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### Bearing Design for Life and Selection Formulae and Calculator

Bearing Design for Life and Selection Calculator

The load on a rolling contact bearing is exerted on a very small area as illustrated in Figure 1. Should the resulting contact stresses are very high and of the order of 2000 MPa. Despite very strong steels (e.g. BS 970 534 A99, AISI 52100) all bearings have a finite life and will eventually fail due to fatigue. For two groups of apparently identical bearings tested under loads P1 and P2, the respective lives L1 and L2 are related by the life equation given in Eq. 1 Contact area for a ball bearing.

Eq. 1
$\frac{{L}_{1}}{{L}_{2}}={\left(\frac{{P}_{2}}{{P}_{1}}\right)}^{k}$

where

L1 = life at load P1 (number of revolutions),
L2 = life at load P2 (number of revolutions),
k ≈ 3 for ball bearings,
k ≈ 3.33 for cylindrical roller bearings.

The dimensions for rolling element bearings have been standardized and can be purchased as stock items from specialist manufacturers and suppliers. The selection of a bearing from a manufacturer's catalog involves consideration of the bearing load carrying capacity and the bearing geometry. For a given bearing, the load carrying capacity is given in terms of the basic dynamic load rating and the basic static load rating.

The basic dynamic load rating, C, is the constant radial load which a bearing can endure for 1 x 106 revolutions without evidence of the development of fatigue in any of the bearing components.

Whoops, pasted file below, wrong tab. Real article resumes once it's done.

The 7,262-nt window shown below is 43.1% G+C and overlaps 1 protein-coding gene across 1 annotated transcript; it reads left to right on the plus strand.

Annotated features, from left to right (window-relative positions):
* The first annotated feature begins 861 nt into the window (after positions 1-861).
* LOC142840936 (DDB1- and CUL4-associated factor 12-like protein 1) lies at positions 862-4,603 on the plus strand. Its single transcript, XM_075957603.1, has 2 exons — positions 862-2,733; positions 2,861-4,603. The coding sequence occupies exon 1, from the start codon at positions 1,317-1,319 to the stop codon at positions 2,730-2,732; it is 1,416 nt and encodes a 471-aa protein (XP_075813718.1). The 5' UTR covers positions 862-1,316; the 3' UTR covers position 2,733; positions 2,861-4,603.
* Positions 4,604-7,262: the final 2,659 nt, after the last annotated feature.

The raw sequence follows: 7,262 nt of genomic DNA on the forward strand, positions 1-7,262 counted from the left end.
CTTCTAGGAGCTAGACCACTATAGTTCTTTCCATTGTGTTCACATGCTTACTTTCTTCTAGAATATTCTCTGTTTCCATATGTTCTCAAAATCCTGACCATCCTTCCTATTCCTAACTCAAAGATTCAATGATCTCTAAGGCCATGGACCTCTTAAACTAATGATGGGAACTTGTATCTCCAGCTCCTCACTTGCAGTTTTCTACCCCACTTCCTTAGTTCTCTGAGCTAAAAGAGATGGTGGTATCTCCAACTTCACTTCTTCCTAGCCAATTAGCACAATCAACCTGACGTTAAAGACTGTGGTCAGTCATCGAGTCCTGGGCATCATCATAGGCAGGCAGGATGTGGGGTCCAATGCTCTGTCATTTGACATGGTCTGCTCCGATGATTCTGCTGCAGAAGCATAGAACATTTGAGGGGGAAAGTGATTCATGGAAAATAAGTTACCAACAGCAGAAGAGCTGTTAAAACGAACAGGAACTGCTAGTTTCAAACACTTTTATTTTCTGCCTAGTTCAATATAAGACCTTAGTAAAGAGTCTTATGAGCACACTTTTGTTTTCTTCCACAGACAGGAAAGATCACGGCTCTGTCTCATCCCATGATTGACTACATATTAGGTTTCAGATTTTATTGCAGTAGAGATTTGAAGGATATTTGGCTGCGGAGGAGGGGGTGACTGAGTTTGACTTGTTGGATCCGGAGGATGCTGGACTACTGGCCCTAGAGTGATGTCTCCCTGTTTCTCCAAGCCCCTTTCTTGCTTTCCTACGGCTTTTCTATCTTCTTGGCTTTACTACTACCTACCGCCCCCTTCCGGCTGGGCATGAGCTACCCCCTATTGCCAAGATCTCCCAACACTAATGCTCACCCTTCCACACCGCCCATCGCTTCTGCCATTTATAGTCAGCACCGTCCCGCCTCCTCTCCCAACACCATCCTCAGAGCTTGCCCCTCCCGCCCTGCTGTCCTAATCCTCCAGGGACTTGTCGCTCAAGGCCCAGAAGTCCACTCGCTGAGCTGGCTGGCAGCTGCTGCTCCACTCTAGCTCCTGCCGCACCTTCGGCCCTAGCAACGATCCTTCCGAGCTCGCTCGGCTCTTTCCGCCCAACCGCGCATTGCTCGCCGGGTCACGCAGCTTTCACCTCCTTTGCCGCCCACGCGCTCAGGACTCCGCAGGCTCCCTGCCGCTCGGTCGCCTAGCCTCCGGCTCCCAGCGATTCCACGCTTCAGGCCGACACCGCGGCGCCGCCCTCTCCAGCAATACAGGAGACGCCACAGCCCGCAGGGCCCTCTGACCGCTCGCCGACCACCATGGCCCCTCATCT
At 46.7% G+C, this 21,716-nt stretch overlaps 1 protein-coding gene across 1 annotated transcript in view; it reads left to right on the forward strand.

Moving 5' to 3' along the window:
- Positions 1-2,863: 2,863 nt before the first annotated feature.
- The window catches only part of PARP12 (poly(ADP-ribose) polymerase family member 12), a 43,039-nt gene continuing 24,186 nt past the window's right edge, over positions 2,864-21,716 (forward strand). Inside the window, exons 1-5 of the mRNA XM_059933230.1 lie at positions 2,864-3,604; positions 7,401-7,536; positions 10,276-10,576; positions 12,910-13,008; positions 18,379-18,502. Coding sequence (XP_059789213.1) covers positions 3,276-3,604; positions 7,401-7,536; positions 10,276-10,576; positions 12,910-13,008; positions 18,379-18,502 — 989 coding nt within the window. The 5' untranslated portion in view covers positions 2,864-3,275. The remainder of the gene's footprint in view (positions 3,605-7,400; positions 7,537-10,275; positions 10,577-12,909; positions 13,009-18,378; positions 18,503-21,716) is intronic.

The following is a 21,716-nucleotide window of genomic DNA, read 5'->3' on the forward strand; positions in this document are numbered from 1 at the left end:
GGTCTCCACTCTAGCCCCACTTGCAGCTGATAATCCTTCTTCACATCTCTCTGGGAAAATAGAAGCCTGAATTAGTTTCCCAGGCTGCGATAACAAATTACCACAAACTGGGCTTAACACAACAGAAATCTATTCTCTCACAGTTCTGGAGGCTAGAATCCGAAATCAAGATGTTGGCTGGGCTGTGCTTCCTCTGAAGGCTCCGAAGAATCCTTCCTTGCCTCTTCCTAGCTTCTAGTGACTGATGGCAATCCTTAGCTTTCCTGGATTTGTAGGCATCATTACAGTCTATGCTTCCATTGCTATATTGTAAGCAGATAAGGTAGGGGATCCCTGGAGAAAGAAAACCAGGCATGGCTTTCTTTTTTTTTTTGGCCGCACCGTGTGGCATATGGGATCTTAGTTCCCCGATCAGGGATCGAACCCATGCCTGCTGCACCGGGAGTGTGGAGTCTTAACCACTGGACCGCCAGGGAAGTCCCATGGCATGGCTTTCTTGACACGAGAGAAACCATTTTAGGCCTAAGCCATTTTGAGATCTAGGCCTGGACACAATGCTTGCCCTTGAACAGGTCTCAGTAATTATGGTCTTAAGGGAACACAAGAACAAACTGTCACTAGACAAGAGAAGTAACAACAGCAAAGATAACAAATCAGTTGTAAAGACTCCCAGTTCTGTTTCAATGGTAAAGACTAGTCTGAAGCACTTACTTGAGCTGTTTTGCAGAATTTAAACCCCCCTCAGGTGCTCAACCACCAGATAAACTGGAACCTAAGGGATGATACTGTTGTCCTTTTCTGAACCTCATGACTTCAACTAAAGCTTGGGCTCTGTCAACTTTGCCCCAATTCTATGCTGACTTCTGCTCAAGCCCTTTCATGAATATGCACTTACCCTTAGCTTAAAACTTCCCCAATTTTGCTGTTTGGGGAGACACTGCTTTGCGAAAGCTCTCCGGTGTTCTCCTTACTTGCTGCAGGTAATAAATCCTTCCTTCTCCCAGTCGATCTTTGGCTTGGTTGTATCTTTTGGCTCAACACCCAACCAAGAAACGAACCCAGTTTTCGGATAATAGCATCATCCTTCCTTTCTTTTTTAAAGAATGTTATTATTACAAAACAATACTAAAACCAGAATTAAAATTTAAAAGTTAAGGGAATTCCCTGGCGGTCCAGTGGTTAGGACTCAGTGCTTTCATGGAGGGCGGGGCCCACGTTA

The life of a ball bearing, L, is the number of revolutions (or hours at some constant speed), which the bearing runs before the development of fatigue in any of the bearing components.

Fatigue occurs over a large number of cycles of loading. For a bearing, this would mean a large number of revolutions. Fatigue is a statistical phenomenon with considerable spread of the actual life of a group of bearings of a given design. The rated life is the standard means of reporting the results of many tests of bearings. It represents the life that 90% of the bearings would achieve successfully at a rated load. The rated life is referred to as the L10 life at the rated load. The rated life, L10, of a group of apparently identical bearings is defined as the number of revolutions (or hours at some constant speed) that 90% of the group of bearings will complete before the first evidence of fatigue develops.

If in Eq. 1, P2 = C and the corresponding life L2 = 1 x 106 , then the life of a bearing L, with basic dynamic load rating C with a load P, is given by

Eq. 2
$L={\left(\frac{C}{P}\right)}^{k}$

where

L = life (millions of revolutions),
C = basic dynamic load rating (N),
$C=P{\left(\frac{L}{{10}^{6}}\right)}^{⟮1/k⟯}$